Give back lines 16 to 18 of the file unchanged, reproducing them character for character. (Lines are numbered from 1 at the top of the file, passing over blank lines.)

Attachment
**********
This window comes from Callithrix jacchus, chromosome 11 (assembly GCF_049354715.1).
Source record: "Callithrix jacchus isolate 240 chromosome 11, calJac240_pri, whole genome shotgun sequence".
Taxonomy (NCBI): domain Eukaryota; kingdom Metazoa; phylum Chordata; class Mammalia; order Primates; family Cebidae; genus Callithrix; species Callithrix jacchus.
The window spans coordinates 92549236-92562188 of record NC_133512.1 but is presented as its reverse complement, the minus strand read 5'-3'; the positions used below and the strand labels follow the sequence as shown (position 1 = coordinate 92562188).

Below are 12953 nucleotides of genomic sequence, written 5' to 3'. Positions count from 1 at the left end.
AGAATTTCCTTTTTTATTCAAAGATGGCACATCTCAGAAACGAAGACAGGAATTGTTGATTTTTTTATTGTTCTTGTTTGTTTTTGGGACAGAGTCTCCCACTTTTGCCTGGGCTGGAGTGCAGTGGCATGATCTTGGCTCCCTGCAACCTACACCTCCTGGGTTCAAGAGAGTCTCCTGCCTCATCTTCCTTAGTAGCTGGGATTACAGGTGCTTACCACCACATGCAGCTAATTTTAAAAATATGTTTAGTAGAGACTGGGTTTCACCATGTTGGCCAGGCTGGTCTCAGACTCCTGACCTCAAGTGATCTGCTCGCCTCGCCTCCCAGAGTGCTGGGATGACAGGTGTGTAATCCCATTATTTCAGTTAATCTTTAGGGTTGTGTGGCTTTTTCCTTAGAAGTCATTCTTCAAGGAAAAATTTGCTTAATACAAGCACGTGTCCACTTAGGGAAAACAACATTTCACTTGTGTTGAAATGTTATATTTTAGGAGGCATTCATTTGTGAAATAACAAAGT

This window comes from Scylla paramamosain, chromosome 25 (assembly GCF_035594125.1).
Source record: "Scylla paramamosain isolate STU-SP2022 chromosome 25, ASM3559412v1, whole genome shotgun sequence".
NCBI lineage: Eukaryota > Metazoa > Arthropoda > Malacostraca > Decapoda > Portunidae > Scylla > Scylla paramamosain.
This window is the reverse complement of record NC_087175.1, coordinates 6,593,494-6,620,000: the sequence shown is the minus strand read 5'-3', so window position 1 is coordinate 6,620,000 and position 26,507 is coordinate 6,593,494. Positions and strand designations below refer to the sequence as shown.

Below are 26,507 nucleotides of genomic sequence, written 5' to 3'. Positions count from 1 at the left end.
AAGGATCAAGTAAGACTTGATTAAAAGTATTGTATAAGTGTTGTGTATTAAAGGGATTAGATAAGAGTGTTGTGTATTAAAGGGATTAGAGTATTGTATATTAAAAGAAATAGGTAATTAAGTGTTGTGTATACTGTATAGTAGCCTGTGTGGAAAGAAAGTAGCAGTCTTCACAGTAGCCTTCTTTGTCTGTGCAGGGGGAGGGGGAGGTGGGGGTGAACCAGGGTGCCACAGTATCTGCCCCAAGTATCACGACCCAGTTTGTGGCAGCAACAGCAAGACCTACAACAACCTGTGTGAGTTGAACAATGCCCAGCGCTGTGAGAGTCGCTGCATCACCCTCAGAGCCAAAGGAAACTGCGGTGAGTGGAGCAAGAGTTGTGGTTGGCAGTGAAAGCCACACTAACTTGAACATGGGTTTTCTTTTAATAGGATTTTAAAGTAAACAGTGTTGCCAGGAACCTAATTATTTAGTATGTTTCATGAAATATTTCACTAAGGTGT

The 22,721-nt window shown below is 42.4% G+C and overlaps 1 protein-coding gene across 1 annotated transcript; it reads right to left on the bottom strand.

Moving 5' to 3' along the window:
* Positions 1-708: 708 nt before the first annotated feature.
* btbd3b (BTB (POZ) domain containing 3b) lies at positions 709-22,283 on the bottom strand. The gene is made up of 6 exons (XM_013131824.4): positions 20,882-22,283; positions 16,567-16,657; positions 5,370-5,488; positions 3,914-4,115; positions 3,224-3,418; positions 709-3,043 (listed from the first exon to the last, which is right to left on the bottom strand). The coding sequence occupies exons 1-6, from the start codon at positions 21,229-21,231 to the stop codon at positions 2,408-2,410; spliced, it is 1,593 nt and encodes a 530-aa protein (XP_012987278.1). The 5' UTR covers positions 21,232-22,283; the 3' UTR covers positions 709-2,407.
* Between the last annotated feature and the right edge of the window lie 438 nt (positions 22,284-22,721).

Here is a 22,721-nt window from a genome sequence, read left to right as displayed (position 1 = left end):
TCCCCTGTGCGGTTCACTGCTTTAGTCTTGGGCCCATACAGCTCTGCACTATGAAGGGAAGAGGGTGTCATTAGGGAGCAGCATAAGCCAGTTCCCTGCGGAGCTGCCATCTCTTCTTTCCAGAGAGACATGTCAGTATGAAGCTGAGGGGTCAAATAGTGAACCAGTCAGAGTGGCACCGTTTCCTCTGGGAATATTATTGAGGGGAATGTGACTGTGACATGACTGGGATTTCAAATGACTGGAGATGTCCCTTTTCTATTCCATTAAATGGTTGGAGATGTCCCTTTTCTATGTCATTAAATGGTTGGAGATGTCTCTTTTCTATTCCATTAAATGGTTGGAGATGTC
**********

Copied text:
* btbd3b (BTB (POZ) domain containing 3b) lies at positions 709-22,283 on the bottom strand. The gene is made up of 6 exons (XM_013131824.4): positions 20,882-22,283; positions 16,567-16,657; positions 5,370-5,488; positions 3,914-4,115; positions 3,224-3,418; positions 709-3,043 (listed from the first exon to the last, which is right to left on the bottom strand). The coding sequence occupies exons 1-6, from the start codon at positions 21,229-21,231 to the stop codon at positions 2,408-2,410; spliced, it is 1,593 nt and encodes a 530-aa protein (XP_012987278.1). The 5' UTR covers positions 21,232-22,283; the 3' UTR covers positions 709-2,407.
* Between the last annotated feature and the right edge of the window lie 438 nt (positions 22,284-22,721).

Here is a 22,721-nt window from a genome sequence, read left to right as displayed (position 1 = left end):